A new book from historian and academic Dr Susan Williams is always an eagerly awaited event – and White Malice: The CIA and the Neocolonialisation of Africa is no exception. Williams has woven together many of the themes of previous studies to present a searing indictment of how Western powers interfered with, plundered and sabotaged the interests of newly independent African nations and their leaders.
This territory has proved fertile ground for Williams’s past investigations. In her 2011 book Who Killed Hammarskjöld?, Williams brought a microscope to the suspicious death in 1961 of UN secretary-general Dag Hammarskjöld in an air crash over the then Northern Rhodesia, where he was flying to a meeting with Moïse Tshombe, the leader of the breakaway Congolese province of Katanga.
Through her incisive investigation, Williams lucidly explained a complex political picture dominated by the colonial powers, mining interests, Rhodesian settlers and the apartheid South African government. She concluded that an initial Rhodesian investigation was flawed and partial and that Hammarskjöld’s death could have been the result of assassination or a failed hijacking, perhaps with the aim of destabilising his attempts to avoid the breakup of the Congo.
The Hammarskjöld book had a huge impact. It prompted Lord Lea of Crondall to lead an enabling committee that in 2012 set up the Hammarskjöld Commission tasked to assess new evidence pertinent to the plane crash. That panel’s report led former UN secretary-general Ban Ki Moon to invite Mohamed Chande Othman, the former chief justice of Tanzania, to conduct a full inquiry into the incident.
In his interim report (2017), Justice Othman stated: “It appears plausible that an external attack or threat may have been a cause of the crash, whether by way of a direct attack… or by causing a momentary distraction of the pilots.”
This was a stunning result – for the first time an official enquiry had given voice to the theory that Hammarskjöld and his team’s deaths may have been deliberately planned.
Cold War intrigues
After this success, Williams’s new book White Malice returns to the machinations and intrigue of the postwar world as the USSR rose up the list of the West’s enemies. Williams explains how the Western powers – principally the US but also the UK, France and Belgium – were engaged in a bitter struggle with the Soviet Union for control of Africa’s resources, including vital uranium ore.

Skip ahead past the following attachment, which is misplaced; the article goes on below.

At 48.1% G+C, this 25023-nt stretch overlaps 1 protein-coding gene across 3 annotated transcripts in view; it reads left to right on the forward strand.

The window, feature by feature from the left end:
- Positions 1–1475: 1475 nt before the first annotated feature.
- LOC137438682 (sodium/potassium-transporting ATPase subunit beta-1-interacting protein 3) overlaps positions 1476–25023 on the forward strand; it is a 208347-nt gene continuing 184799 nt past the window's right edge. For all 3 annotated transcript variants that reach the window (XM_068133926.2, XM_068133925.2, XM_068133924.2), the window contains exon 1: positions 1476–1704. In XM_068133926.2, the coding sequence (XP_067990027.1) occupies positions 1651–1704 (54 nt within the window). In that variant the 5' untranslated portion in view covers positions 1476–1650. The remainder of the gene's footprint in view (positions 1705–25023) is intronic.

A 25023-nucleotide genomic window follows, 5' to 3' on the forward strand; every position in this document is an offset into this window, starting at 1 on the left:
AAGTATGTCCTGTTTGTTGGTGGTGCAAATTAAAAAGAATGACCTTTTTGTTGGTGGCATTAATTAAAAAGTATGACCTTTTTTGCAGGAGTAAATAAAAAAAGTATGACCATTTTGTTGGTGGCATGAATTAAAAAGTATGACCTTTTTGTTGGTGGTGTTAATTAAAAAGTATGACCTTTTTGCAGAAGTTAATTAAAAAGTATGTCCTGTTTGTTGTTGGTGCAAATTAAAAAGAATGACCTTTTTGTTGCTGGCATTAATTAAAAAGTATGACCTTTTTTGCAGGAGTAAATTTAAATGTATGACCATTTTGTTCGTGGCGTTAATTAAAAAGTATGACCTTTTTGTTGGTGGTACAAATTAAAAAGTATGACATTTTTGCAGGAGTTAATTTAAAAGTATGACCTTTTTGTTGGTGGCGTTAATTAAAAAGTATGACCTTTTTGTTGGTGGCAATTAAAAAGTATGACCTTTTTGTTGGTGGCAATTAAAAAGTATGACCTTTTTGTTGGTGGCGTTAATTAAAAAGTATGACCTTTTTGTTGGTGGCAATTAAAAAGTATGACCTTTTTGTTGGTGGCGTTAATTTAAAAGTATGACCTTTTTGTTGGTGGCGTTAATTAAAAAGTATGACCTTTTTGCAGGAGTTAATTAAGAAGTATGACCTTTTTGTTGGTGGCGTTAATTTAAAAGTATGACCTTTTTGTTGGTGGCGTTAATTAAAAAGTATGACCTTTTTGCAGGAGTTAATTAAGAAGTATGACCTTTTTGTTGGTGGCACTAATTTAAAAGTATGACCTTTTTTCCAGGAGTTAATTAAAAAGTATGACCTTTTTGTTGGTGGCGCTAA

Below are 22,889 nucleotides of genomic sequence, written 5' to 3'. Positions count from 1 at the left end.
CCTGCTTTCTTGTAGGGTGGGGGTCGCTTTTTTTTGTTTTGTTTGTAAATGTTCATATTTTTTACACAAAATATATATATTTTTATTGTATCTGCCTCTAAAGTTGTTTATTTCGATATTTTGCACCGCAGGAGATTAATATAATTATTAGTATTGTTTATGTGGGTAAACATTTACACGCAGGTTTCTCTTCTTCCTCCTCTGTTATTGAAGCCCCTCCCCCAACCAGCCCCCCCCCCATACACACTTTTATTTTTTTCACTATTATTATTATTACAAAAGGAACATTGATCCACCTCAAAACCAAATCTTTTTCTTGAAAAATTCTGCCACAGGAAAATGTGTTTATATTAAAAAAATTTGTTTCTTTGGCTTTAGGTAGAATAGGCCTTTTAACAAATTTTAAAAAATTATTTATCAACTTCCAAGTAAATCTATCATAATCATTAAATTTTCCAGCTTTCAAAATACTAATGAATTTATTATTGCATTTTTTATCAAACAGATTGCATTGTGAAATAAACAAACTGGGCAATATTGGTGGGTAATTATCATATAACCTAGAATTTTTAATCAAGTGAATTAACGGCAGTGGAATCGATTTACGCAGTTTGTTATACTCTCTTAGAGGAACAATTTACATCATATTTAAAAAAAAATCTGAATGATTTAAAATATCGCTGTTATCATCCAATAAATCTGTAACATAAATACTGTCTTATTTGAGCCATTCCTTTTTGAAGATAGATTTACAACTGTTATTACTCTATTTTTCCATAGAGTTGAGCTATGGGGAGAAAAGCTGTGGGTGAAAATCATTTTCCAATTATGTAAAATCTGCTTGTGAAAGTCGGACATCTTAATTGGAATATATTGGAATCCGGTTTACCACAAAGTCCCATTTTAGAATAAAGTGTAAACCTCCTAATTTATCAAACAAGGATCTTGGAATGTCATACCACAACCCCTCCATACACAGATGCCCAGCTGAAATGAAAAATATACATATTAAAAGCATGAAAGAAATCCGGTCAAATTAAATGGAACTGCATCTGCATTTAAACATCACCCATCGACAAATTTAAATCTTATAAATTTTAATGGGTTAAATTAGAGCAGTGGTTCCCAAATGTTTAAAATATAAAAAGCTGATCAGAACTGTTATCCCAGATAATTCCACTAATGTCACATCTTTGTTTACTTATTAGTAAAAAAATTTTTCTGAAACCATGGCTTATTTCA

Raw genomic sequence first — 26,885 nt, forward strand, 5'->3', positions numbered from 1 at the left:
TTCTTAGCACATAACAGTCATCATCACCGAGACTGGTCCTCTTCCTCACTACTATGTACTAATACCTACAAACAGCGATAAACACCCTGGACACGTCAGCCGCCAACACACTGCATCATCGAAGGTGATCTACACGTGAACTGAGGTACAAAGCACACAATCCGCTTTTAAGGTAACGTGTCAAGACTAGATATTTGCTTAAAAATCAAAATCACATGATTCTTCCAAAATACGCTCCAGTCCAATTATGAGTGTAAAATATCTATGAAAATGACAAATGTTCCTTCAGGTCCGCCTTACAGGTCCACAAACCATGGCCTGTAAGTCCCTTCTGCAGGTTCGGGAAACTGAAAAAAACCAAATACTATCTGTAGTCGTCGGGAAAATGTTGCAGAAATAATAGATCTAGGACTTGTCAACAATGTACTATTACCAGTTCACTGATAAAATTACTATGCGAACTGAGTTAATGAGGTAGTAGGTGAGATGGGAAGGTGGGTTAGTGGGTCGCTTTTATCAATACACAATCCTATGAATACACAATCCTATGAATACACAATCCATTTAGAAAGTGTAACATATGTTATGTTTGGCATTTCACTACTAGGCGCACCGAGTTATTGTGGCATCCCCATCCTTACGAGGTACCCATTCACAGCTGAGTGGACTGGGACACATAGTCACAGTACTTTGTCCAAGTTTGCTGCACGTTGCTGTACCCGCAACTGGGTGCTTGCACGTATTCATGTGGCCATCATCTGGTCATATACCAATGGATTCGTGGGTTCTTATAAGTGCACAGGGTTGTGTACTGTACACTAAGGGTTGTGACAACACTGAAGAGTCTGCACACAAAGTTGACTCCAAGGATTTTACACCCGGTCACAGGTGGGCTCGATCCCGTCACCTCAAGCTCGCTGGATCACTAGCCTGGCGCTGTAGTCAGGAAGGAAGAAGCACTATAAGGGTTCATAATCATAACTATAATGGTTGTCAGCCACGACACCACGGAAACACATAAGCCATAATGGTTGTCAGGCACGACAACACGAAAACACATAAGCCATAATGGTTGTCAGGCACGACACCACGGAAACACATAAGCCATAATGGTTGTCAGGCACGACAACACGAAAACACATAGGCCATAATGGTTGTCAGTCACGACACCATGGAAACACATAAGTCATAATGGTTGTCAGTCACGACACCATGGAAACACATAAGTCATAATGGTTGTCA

Uranium deposits found in the Congo were the richest in the world. Prior to independence, ore from the Belgian Congo was exported to the US to build the atomic bombs dropped on Japan at Hiroshima and Nagasaki. After the war, the scramble for resources broadened into an ideological struggle to secure allies and clients among the newly emerging African nations.
Williams dives into the archives, revealing new, shocking details of America’s covert Cold War programme to gain the upper hand in Africa as the European powers departed the continent. It is a dark and tangled tale of secret agents and informants, UN lobbying, cultural infiltration and bribery, and assassinations and coups.
She writes extensively in White Malice of the West’s alleged culpability in the torture and murder of Patrice Lumumba, independent Congo’s first prime minister. Lumumba had hoped that the US, a nation he admired, would be a natural ally to the Congo, given the country’s triumph over colonialism and its achievement in self-determination.
But Lumumba left the US after his first visit to Washington “deeply disillusioned” after failing to secure a meeting with US President Dwight Eisenhower, who preferred to play golf.
While the complicity of the Belgian state in his assassination has been well-documented by Ludo de Witte, whose 2008 book The Assassination of Lumumba “did not flinch from uncomfortable facts that clearly pointed the finger at the Belgian government’s complicity in Lumumba’s death”, Williams focuses on the shadowy role of the US and others in encouraging Lumumba’s elimination amid fears that the leader was turning towards alliance with the Soviet Union.
As with Hammarskjöld’s death, there is no smoking gun – but the deftly sketched story gives us an unprecedented look into the murky underworld of Cold War geopolitics and the motivations of its major players.
Williams exposes many of the CIA front organisations that masqueraded as acting in Africa’s interests while attempting to subvert African democracy and agency, including the American Society of African Culture, which awarded scholarships and published its own journal, African Forum.
Such front organisations attempted to infiltrate Kwame Nkuramah’s All African People’s Conference (AAPC), a front of civic associations, unions, and popular organisations set up to forge pan-African solidarity in the struggle against colonialism.
Indeed, after reading this book, one could get the impression that every American or European living and working in Africa at this time was an intelligence operative with a shadowy agenda.
But the book also gives space to the stories of idealistic Westerners who supported the agenda of a free and independent continent.
Sitting on the AAPC’s organising committee, Bill Sutherland was an American pacifist who was an active supporter of Nkrumah. He also hosted the visit of Martin Luther King Jr and Coretta Scott King to the 1957 independence celebrations. In the early days of the first Ghanaian government he served as private secretary to finance minister Komla Gbedemah.
In 1961, he left Ghana, settling in Tanzania in 1963 and becoming a close associate of President Julius Nyerere.
His life illustrates the strong and mutually enriching links that developed between the US diaspora and independent Africa, despite the efforts and machinations of the security services, which had a much more one-sided relationship in mind.